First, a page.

In recent years, the growing prominence and influence of coffee competitions – most notably the World Barista Championship – has created something of a new career path for baristas. Competing can help baristas acquire skills they may not be able to fully develop in a coffee shop setting, such as public speaking and working under more intense pressure.

“In my personal experience, a barista champion needs to be someone who is really willing to earn that title,” Carlos tells me. “This includes having a lot of passion, discipline, and a dedication to learn and try new things, as well as being creative, adaptable, and having a lot of patience. 

“Earning a title like that, however, can take some time and several attempts, so competitors need to know that beforehand,” he adds.

A female barista steams milk in a coffee shop.A female barista steams milk in a coffee shop.

Improving diversity and inclusivity

Specialty coffee prides itself on being a diverse and inclusive industry. And while there will always be room for improvement, of course, some of the positive changes that have been made so far are most noticeable in the barista community.

There are a number of grassroots organisations and non-profits – such as Glitter Cat Barista and Go Fund Bean (which sadly ceased operations in 2024) – which provide barista and competition training, mentorship, and support to members of marginalised communities.

In doing so, starting a career in specialty coffee as a barista or any other profession becomes much more accessible. And the industry as a whole can reap the benefits – with the voices and perspectives of a more diverse group of people taken into consideration.

Roosa says the hiring process itself plays a huge role in this.

“I went to a training session organised by Fair Shot, which is a social enterprise café helping young adults with learning disabilities and autism to find jobs in hospitality,” she tells me. “Their work is absolutely amazing, and they have a well-organised training programme to give this community an equal and fair chance at obtaining and maintaining employment.”

Resources for learning more about coffee, however, are not always accessible to everyone – including people in majority non-English speaking countries.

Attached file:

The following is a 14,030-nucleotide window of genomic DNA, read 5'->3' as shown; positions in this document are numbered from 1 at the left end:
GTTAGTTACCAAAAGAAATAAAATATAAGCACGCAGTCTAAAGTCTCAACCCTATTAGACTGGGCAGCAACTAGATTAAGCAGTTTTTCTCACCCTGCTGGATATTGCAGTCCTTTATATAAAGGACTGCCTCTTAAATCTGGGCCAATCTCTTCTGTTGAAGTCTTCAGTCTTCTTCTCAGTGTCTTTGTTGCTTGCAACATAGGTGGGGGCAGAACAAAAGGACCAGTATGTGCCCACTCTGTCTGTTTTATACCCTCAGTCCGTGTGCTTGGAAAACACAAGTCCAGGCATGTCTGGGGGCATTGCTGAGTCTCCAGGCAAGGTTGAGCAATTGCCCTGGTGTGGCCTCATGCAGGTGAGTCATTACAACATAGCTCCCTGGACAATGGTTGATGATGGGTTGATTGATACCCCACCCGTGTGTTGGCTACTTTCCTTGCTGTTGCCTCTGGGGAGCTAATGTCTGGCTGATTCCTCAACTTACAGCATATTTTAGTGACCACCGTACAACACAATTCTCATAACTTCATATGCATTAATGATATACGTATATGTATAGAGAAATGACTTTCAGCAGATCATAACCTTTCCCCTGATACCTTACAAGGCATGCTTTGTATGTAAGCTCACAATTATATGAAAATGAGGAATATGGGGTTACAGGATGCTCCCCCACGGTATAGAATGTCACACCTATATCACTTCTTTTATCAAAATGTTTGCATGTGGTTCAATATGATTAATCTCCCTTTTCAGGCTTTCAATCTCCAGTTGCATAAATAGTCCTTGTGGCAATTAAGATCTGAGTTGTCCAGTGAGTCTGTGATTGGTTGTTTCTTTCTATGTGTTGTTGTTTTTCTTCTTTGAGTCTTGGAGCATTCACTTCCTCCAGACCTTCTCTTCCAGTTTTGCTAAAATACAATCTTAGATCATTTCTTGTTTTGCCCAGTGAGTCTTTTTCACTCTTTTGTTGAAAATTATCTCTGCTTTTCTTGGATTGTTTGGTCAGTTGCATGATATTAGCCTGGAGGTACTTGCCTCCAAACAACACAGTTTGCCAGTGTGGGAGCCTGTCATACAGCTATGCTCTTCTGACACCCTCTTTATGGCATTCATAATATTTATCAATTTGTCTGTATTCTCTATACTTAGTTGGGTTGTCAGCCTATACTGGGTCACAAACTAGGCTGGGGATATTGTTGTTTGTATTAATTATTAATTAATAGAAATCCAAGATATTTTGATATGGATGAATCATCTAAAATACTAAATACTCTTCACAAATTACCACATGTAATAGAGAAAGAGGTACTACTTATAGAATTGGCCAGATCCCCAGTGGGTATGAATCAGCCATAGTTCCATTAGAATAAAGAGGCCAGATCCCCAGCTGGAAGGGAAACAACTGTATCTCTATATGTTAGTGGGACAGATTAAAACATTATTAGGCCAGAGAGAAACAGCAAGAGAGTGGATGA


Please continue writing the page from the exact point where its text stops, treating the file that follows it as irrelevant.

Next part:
“For Latin American and other Spanish-speaking countries like Chile, almost all of the information available about specialty coffee is in English,” Carlos says. “So for many people, there is a language barrier that makes learning more complicated.”

This is an issue that has also been raised in other areas of the coffee industry, including competitions like the World Barista Championship. Ultimately, for coffee education to be truly inclusive and accessible, companies, individuals, and organisations need more support to create resources in many different languages.

A person prepares several V60 pour overs in a coffee shop.A person prepares several V60 pour overs in a coffee shop.

Baristas vs. automation

Similar to other areas of the coffee supply chain, automation is playing an increasingly bigger role in coffee shops. As one example of many, automated pour over brewers have become more commonly used to help improve extraction efficiency and consistency.

“I believe the role of the barista has definitely changed. It’s still about serving coffee, but I would say there are plenty of things that have shifted,” Roosa says. “Even the way of making coffee is different from what it was ten years ago when I worked as a barista. There are many new tools that optimise workflow – making coffee extraction even more automated.”

In turn, baristas have had to learn how to work in harmony with technology – and even use it to their advantage. Preparing coffee with automated pour over brewers, for instance, allows them more time to interact with customers and enhance their overall experience.

Knowledge sharing

“We will always need baristas to calibrate machines, to create beverages and recipes, and to choose which coffees to serve,” Carlos tells me. “But I think the barista role will evolve into something more intellectual in the future.”

Undoubtedly, baristas’ knowledge of the entire coffee supply chain will continue to increase in the coming years – allowing them to take on more of an educator role in specialty coffee.

A barista pours latte art in a mug.A barista pours latte art in a mug.

Being passionate about coffee – as well as having the skills and knowledge to prepare it to high standards – is key for any barista. But at the same, it’s clear that the role of the barista has changed in recent years – and will continue to evolve even further.

And with baristas having such a crucial customer-facing role, their position in the industry will have a huge impact on consumers, too.

Enjoyed this? Then read our article on how the espresso machine influences barista workflow.